If you missed last week’s TGC Women’s conference, you can now access all the media online. Kristi James, a first-time attendee, also shared her experience.
Insecurity can plague leaders because leaders are constantly evaluated and continually carry the burden of responsibilities. While it is natural for leaders to struggle with insecurity, leaders who live in insecurity bring great damage to the people they are supposed to be serving. While there are varying degrees of damage, insecurity leaves a wake of pain in its path.
Between 1945 and 1946, after the end of World War II, the film company C. O. Baptista Films (operating out of Wheaton, Illinois) produced a 20-minutes film where four fundamentalist pastors and evangelists answer the question of what they would do, or counsel others to do, if they had only five minutes to live. Along the way they each discuss their own personal relationship to God through Christ.
This is a provocatively titled and intriguing look at why sex within the context of marriage is not only biblical but vital to human flourishing.
The upside-downness of Jesus’ original parable in Luke can be hidden if we seek to jump too quickly to modern day application. We must account for Pharisees now being universally condemned.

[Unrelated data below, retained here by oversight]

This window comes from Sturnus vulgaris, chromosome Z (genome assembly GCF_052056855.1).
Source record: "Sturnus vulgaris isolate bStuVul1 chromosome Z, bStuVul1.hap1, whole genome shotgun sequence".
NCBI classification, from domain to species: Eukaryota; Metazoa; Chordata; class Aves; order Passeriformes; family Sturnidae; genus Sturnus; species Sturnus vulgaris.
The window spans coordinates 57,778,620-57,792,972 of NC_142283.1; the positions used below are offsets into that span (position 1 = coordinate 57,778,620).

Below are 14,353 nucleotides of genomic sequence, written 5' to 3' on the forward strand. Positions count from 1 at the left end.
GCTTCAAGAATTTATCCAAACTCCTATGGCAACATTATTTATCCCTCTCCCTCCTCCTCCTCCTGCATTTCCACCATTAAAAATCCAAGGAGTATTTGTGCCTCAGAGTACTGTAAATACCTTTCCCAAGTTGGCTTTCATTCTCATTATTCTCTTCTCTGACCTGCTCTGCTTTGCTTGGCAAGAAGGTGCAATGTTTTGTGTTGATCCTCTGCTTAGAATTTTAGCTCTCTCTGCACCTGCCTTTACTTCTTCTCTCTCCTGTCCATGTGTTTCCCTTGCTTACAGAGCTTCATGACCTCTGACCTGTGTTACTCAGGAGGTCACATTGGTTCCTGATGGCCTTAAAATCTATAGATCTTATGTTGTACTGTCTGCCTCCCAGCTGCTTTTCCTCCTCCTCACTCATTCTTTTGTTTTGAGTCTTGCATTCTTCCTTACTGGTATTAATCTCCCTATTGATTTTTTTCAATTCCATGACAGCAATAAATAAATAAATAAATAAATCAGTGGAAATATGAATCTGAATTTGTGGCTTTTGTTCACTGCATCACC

God has created the identity of His church. It is far beyond what we claim of ourselves. In fact, we may have a harder time than Gideon believing we are who we are. But failure to believe what is true about ourselves will keep us from doing mighty deeds for God. Certainly what we are is entirely based upon God’s presence in us and His power bequeathed to us. We are nothing on our own. But in Christ, we are something beyond imagination. Consider who God declares we are:
But I have never regretted forsaking a high-paying engineering job in the U.S. to be a low-paid missionary in China. I wouldn’t say that I wasted my skills or education by not ever getting into the engineering world. I’d agree with Paul’s words: “But whatever gain I had, I counted as loss for the sake of Christ. . . . [And I] count [past worldly status and successes] as rubbish, in order that I may gain Christ” (Philippians 3:7–8).